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The Online Safety and Media Regulation Bill will establish a multi-person Media Commission (to be known as Coimisiún na Meán) including an Online Safety Commissioner, dissolve the Broadcasting Authority of Ireland, establish regulatory frameworks for online safety and the regulation of audiovisual media services, and transpose the revised Audiovisual Media Services Directive.

It will be the role of the Online Safety Commissioner to oversee the regulatory framework for online safety. As part of the framework, the Commissioner will devise binding online safety codes that will set out how designated online services, including certain social media services, are expected to deal with defined categories of harmful online content on their platforms.

In particular, online safety codes will ensure that designated online services take appropriate measures to reduce the availability of content on their services which is linked to one or more of 40 existing criminal offences.

Such content will include, for example, material which is connected to relevant offences under the Harassment, Harmful Communications and Related Offences Act 2020, or Coco's Law. It is intended that this will have the effect of tackling the availability, on designated online services, of intimate images which have been shared without consent and of threatening or grossly offensive communications about, or to, another person.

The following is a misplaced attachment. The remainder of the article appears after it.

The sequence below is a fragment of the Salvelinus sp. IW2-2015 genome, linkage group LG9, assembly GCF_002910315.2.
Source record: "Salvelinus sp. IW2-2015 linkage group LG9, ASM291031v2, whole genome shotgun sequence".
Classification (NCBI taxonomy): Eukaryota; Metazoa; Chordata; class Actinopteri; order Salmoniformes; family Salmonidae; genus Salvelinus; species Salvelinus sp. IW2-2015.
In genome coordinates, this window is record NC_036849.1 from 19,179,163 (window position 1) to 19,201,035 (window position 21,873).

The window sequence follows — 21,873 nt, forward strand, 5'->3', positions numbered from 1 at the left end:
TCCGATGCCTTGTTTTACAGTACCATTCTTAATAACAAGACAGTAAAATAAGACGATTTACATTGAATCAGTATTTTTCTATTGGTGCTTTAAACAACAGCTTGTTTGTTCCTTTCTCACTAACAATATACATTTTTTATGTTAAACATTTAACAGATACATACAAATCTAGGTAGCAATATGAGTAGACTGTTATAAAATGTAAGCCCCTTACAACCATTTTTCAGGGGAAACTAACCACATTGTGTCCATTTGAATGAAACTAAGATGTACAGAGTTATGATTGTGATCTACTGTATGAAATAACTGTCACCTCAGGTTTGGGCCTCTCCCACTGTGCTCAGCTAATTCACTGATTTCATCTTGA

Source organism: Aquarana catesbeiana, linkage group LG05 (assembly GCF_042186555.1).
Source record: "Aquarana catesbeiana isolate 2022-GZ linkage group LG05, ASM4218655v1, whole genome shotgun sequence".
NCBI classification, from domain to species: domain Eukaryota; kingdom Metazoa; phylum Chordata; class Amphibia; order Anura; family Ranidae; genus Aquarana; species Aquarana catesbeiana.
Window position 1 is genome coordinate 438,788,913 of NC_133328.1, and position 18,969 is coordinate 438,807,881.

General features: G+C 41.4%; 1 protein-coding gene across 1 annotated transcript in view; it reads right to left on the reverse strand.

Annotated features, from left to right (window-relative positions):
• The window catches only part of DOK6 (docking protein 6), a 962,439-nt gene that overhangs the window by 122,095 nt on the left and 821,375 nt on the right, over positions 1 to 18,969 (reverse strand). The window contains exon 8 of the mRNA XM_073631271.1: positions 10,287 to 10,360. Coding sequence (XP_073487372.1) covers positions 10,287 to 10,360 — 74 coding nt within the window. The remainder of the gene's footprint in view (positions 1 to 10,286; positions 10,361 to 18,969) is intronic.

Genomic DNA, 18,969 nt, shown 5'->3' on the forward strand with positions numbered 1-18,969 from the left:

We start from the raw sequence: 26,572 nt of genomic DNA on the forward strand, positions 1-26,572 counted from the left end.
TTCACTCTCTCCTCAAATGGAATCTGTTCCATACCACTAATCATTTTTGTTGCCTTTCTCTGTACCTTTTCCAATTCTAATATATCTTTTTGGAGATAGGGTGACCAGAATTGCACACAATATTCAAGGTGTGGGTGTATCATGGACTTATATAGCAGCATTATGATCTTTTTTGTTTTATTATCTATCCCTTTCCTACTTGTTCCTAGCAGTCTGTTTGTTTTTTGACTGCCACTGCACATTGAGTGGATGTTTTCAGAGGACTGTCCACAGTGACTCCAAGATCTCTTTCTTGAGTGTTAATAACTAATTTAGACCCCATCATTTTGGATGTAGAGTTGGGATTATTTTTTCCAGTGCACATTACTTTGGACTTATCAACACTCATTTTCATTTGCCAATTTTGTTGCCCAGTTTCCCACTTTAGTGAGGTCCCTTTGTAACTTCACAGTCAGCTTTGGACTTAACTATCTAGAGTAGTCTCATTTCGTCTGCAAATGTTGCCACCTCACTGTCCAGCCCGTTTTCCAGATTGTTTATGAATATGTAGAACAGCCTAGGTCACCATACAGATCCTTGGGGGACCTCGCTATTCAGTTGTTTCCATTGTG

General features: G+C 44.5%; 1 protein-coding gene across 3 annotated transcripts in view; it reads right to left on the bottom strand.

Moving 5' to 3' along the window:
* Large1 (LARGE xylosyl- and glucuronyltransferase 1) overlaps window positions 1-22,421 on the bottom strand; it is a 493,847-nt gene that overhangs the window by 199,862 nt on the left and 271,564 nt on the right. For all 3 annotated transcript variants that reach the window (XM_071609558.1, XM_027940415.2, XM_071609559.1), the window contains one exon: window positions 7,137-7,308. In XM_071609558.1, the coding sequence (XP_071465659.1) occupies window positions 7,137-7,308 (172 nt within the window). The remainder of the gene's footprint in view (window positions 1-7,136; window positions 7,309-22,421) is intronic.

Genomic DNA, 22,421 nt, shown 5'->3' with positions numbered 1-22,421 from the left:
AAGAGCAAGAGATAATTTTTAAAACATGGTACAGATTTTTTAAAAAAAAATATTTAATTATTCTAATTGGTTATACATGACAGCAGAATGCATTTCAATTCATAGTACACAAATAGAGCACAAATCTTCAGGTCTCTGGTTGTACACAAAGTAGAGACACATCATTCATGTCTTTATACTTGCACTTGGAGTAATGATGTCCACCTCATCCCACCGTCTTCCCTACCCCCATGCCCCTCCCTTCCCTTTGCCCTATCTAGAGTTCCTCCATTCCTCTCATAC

Outside of offence-specific content, and among others, online safety codes may also include measures that a designated online service must take to reduce the availability of online content by which a person bullies or humiliates another person. Importantly, this category of content will be subject to a risk of harm test which is set out in the Bill.

Finally, under the Bill, in the event of a failure to comply with a relevant online safety code, and subject to Court approval, Coimisiún na Meán will have the power to sanction non-compliant online services, including through financial sanctions of up to €20 million or 10% of turnover.

The Bill will shortly commence Report Stage in the Seanad and it is my intention to see it progress as quickly as possibly through the Houses to enactment.

Photo of Bernard DurkanBernard Durkan (Kildare North, Fine Gael)
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236. To ask the Minister for Culture, Heritage and the Gaeltacht the number of prosecutions that have been taken against those involved in online bullying over the past three years; and if she will make a statement on the matter. [32770/22]

Photo of Catherine MartinCatherine Martin (Dublin Rathdown, Green Party)
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As the Deputy will be aware, the Director of Public Prosecutions (DPP) is an independent law officer under the provisions of the Prosecution of Offences Act 1974 (as amended). As Minister for Tourism, Culture, Arts, Gaeltacht, Sport and Media I have no role in the functions of the Director or the Office of the DPP and am unable to provide statistical information relating to the functions of the Director.

Policy regarding criminal offences is a matter for my colleague, the Minister for Justice, in the first instance.